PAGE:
Detroit Tigers’ local ties extend across Polk County
Sometimes, it’s not just about baseball.
When you’ve spent 82 years with someone, you get to know them pretty well. And when the relationship revolves around trust and appreciation, outcomes can be impressive and powerful.
Such is the case with the relationship between the city of Lakeland and the Detroit Tigers, who are ending their 82nd season here.
“Our relationship — not just with the city of Lakeland but also Polk County — is very unique,” said Ron Myers, director of Florida operations for the Detroit Tigers. “There is mutual respect. They know our goals and values, and we know theirs.”
Kris Keprios, senior tourism, sales and marketing manager at Visit Central Florida, called it not just a relationship, but a partnership.
“As a tourist destination, it’s one of the most important relationships and partnerships we have,” he said. “Michigan is our No. 1 out-of-state target markets because of that relationship. We can go anywhere in the world and we have to say that Lakeland is between Tampa and Orlando. In Michigan, their faces light up and they smile. You don’t have to explain. They know where Lakeland is. They know about the warm weather. That’s what makes that relationship so special. You get in a taxi or Uber and they ask where you’re from and then say: ‘I was just down there in March, or I’m going down in the spring.’ ”
Myers looks back at a close vote to show how quickly the relationship changed and how far it has come.
“When you go back and look at history, when they built Joker Marchant Stadium, it cost half-a-million dollars and they had one-year deals. We could have left the next year and the city would have been stuck. It was a 4-3 vote,” Myers said. “Every year since then the vote has been unanimous. They’ve got our back, and we’ve got theirs. Not just the city, but the county. We have the best relationship with the county.”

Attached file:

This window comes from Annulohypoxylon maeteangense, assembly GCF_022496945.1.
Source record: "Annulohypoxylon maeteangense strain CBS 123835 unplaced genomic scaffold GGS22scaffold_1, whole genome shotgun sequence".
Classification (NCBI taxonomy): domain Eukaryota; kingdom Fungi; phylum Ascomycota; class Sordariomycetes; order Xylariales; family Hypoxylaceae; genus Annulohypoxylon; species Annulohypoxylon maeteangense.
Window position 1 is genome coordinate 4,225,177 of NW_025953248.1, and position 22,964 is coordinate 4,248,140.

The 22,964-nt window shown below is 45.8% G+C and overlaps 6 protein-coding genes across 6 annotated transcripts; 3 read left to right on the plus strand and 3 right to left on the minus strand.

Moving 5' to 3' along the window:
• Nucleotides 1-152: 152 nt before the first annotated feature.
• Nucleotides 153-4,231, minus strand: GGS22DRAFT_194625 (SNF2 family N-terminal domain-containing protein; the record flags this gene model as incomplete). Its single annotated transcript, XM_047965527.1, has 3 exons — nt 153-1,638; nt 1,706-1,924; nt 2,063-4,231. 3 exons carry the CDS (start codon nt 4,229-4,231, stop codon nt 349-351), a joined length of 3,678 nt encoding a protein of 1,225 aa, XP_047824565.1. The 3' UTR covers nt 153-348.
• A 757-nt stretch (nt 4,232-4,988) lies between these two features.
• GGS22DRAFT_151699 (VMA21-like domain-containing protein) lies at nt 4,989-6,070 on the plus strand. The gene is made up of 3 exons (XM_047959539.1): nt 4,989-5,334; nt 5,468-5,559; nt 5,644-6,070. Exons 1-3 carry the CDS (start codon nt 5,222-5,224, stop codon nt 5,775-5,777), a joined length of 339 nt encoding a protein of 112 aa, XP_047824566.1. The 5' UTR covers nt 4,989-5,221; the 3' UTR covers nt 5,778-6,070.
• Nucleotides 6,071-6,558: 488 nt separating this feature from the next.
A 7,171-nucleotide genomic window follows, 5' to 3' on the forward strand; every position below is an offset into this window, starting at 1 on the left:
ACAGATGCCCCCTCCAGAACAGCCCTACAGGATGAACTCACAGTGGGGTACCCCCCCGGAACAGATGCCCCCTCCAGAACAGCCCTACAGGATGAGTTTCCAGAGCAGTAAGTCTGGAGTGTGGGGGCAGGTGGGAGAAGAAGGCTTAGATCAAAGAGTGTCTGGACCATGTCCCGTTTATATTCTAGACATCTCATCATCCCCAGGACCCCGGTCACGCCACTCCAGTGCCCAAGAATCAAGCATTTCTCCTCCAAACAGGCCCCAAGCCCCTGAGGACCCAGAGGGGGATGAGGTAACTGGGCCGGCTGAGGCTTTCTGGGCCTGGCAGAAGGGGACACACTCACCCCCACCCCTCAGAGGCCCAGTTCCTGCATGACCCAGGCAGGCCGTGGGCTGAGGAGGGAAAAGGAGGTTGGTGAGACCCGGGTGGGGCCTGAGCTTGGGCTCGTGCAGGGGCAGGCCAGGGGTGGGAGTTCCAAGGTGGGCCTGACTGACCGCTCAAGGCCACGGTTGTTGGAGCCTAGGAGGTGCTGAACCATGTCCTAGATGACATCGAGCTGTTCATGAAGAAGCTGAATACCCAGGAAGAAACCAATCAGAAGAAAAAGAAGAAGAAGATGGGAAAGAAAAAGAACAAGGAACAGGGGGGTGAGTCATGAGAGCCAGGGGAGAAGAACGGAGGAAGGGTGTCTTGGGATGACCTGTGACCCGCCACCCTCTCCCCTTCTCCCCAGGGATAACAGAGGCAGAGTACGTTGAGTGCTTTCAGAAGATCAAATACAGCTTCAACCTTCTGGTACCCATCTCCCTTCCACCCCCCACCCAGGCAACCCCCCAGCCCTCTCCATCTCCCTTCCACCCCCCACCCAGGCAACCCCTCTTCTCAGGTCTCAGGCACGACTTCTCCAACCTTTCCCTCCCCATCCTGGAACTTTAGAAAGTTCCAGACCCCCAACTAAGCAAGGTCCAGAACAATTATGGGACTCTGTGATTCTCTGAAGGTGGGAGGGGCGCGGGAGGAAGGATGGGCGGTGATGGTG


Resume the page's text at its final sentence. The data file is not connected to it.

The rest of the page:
That relationship made renovating the old stadium at Tigertown possible.
Myers talks about the $40 million renovation — which led to the name Publix Field at Joker Marchant Stadium — like a proud father. “Having the facilities where we can develop players is the most import part of a Major League organization,” he says. “We don’t take a back seat to anybody.”
To that end, Christopher Ilitch, president and CEO of the Tigers, was quoted in the Detroit Free Press on Sept. 12 saying the team is rebuilding, starting in the minor league. Ilitch has been much more involved with the team since taking over the top spot after his father died in 2016, Myers said.
“I think any time you go through a rebuild, there’s challenges, but I’m thrilled with the progress that we’re making, in particular, in our areas of player development,” Ilitch was quoted as saying. “We have seen tremendous strides in player development this past season. (General manager) Al Avila and his staff have worked tirelessly to rebuild and restock our minor leagues. We’ve got some potential high-impact players now, and that’s what has us so excited about things to come.”
The Tigers finished their 2018 campaign with 64 wins and 98 losses. But, there’s always next year, and Myers and his Lakeland team are already looking forward to that. The Tigers kick off spring training 2019 with an exhibition game against Southeastern University on Feb. 22.
“We’re always looking for new ideas,” says Myers, who’s been with the Tigers organization for much of the last 38 years. “We’re still getting to know this building. We have plans later on down the road. We’re excited where we’re going in the future.”
That future includes continuing to give back to the community, keeping people working at Tigertown and providing an economic impact of about $45 million in Polk County.
“The things we’re doing in the community with non-profits, with people working here — this is a major organization,” Myers says. “The renovation that we did magnified everything else we’re doing.”
Jackie Johnson, senior vice president of the Lakeland Convention and Visitors Bureau at the Lakeland Area Chamber of Commerce, says the Tigers and their minor league team, the Lakeland Flying Tigers, help our economy.
“Let’s not forget that Florida does not have a state income tax,” Johnson says. “According to Visit Florida, the state’s official tourism marketing corporation, households would have to pay $1,535 each to maintain the current level of government services without the tax revenue generated by tourism.”